Way back in 2002, I picked up a copy of the annual “future watch” issue of The Hockey News. On the cover was a young draft pick of the Chicago Blackhawks from Finland by the name of Tuomo Ruutu
, as the publication had named him the “No. 1 NHL-Affiliated Prospect” after interviewing a panel of NHL executives.
For some reason, that always stuck with me throughout the early part his career in Chicago, even before the Hurricanes acquired him at the 2008 trade deadline in exchange for Andrew Ladd. When that move was made, the THN issue was one of the first things that crossed my mind, as he clearly had great potential that had been somewhat masked by the injury problems of his first few years in the NHL.
By accident, I recently rediscovered the issue, which I assumed had been lost long ago, while cleaning out a seldom-used closet. Most of the junk in there was thrown out immediately, but I decided to take a look at what the magazine said about Ruutu seven years ago.
For the most part, it was right on in describing the player we now know well. Although comparisons to Peter Forsberg were a little lofty, “The kind of guy who looks you in the eyes and goes right through you,” and “The toughest kid I’ve ever seen at his age,” were a few items of praise thrown his way.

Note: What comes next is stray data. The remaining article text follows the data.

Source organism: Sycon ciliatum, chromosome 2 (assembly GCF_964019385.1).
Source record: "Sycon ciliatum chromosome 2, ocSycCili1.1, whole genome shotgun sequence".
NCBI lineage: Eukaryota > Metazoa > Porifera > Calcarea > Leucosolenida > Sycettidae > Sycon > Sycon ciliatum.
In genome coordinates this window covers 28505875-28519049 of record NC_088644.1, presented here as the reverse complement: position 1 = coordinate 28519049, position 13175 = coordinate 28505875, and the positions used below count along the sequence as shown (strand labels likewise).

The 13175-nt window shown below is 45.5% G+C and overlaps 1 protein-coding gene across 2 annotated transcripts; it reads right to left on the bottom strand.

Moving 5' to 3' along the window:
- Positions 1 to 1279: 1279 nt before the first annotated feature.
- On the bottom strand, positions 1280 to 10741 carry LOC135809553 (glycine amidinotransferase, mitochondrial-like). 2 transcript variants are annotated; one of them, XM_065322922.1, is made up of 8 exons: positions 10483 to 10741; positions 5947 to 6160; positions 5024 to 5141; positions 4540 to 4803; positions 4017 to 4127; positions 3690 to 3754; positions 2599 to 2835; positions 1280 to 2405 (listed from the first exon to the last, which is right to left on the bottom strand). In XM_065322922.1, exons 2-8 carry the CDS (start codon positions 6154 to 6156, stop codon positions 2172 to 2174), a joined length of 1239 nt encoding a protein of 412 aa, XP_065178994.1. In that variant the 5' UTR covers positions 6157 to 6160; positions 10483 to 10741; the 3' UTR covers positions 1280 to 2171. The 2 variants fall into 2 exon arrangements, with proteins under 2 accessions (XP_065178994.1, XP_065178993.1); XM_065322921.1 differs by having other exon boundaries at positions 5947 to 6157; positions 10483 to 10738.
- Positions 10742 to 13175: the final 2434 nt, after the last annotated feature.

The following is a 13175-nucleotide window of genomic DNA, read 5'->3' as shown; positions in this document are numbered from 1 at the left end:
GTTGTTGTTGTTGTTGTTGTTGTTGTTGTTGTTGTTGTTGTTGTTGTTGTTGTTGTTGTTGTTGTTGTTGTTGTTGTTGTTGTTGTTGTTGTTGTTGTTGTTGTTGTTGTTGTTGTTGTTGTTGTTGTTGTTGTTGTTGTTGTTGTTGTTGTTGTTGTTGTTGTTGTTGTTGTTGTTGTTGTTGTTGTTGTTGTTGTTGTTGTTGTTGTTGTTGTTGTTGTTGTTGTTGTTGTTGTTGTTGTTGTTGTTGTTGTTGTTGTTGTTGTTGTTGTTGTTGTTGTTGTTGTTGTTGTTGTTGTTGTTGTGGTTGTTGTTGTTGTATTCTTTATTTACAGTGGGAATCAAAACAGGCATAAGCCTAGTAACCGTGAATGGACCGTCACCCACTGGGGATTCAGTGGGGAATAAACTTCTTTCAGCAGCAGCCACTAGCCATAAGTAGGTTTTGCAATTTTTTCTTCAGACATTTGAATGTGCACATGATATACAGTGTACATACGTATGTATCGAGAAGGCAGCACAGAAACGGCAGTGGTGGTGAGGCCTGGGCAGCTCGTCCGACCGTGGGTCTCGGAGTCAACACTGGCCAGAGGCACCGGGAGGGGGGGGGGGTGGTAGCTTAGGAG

However, there was one knock on his game that did surprise me. He was reported to have a nasty temper and a tendency to play dirty, with a suspension for cross-checking an opponent in the head serving as an example.
That’s not at all how one would describe today’s Ruutu. Although aggressive and physical, his hits are clean and, although he can get “excited” early in games and take a penalty or two, he’s not nearly the loose cannon that the magazine described.
Wondering if that was an unfair assessment that came from being related to older brother Jarkko or if it was something he’s worked on over the years, I asked Ruutu, who remembered the THN issue right away.
“Some games I didn’t care about the puck,” Ruutu said sheepishly of his early years with Jokerit of the Finnish Elite League. “I was just going to hit guys as hard as I could. That’s probably what they were talking about.”
“It was fair to say at that time,” he continued. “Then it was maybe every other game that I went looking for hits and wasn’t really worried about scoring goals. I try to stay calm nowadays."
True, Ruutu’s natural aggression and love for the big hit, when controlled, has become a strength rather than a weakness. His increased focus on scoring goals – he netted a career-high 26 last season – has also paid dividends.
It’s important to note that he hasn’t lost too much from the physical side of his game, as that, combined with his offensive talent, is what made him such an intriguing prospect in the first place. He led the Hurricanes in penalty minutes with 79 last year, although he’s likely to relinquish that crown to the likes of Andrew Alberts or Tom Kostopoulos next season.
Now that he’s found that balance – taking the hits when they come, rather than the goals – he’s at his most effective. Given that the rest of the issue serves as a reminder of how difficult it is to project even the best players (Stanislav Chistov, Vaclav Nedorost and Jeff Jillson, who all played overseas last year, round out THN’s top five prospects after Ruutu and Ryan Miller), give credit to THN and the executive panel in identifying a pretty darn good player.